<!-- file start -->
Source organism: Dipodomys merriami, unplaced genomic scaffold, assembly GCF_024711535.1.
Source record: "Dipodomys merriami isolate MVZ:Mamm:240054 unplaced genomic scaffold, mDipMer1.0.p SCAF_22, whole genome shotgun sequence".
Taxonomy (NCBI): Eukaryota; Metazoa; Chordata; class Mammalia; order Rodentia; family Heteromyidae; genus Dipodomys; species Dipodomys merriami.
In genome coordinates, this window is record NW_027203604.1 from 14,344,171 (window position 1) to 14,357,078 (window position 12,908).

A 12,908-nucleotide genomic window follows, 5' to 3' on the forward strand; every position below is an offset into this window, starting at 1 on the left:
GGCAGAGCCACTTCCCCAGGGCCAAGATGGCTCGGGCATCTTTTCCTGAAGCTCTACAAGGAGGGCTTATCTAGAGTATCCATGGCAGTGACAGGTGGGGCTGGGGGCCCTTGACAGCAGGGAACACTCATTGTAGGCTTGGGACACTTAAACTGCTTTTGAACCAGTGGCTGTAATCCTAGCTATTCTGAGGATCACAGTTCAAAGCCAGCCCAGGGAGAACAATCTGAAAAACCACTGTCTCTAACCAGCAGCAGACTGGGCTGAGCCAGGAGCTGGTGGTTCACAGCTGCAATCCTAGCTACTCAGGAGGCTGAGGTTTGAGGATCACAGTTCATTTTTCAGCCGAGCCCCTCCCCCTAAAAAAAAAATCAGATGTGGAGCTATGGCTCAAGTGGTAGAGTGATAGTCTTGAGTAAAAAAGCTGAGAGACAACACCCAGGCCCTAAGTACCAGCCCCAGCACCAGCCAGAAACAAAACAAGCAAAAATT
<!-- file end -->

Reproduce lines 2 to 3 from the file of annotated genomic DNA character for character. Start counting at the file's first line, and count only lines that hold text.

Source record: "Dipodomys merriami isolate MVZ:Mamm:240054 unplaced genomic scaffold, mDipMer1.0.p SCAF_22, whole genome shotgun sequence".
Taxonomy (NCBI): Eukaryota; Metazoa; Chordata; class Mammalia; order Rodentia; family Heteromyidae; genus Dipodomys; species Dipodomys merriami.